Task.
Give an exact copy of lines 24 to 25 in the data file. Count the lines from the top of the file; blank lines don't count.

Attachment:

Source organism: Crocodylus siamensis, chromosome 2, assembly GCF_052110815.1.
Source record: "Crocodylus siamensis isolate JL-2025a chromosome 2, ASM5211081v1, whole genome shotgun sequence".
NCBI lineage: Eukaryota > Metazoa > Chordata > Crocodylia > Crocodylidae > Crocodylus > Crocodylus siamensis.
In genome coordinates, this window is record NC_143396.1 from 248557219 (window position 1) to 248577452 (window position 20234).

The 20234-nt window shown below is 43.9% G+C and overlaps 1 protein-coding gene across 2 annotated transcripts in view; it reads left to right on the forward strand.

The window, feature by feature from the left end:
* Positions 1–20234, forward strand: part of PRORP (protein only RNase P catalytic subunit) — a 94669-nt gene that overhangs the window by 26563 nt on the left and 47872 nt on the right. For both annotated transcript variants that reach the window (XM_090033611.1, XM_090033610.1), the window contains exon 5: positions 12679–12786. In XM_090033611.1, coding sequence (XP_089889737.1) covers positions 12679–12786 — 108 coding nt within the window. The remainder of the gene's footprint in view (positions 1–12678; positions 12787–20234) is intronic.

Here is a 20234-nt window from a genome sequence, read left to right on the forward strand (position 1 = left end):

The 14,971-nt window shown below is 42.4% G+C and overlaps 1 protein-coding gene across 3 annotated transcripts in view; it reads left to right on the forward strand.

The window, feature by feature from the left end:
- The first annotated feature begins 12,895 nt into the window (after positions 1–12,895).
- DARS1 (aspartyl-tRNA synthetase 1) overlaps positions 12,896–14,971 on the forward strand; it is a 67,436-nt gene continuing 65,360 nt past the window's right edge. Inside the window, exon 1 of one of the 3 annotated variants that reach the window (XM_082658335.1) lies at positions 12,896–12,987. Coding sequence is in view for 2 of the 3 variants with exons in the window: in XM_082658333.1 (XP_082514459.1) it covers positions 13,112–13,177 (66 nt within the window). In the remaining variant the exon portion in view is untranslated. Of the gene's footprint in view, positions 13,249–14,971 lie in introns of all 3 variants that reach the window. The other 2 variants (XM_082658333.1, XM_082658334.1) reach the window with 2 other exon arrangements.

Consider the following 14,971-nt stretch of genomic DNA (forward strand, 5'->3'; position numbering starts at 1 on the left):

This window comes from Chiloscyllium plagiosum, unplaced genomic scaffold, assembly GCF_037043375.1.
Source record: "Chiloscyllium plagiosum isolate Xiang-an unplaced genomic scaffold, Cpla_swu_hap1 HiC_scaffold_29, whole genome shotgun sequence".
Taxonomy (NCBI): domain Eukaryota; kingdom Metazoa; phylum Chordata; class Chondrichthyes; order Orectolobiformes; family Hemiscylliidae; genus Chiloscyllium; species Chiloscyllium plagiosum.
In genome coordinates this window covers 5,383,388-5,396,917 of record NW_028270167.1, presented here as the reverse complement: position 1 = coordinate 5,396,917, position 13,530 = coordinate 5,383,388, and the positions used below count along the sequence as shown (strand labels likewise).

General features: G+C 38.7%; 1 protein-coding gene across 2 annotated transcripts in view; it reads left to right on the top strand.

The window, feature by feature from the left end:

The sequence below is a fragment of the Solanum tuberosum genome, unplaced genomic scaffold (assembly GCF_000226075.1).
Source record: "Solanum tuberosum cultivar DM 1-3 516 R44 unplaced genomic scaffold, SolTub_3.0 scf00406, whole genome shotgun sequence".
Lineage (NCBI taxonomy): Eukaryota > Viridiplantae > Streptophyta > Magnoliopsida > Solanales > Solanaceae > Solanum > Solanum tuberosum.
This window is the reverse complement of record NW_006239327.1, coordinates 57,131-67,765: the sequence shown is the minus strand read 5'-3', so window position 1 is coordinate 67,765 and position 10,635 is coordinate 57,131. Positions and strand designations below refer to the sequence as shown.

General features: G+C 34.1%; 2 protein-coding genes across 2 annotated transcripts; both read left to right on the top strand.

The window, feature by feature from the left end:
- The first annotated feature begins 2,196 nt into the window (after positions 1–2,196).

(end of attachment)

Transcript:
General features: G+C 34.1%; 2 protein-coding genes across 2 annotated transcripts; both read left to right on the top strand.

The window, feature by feature from the left end: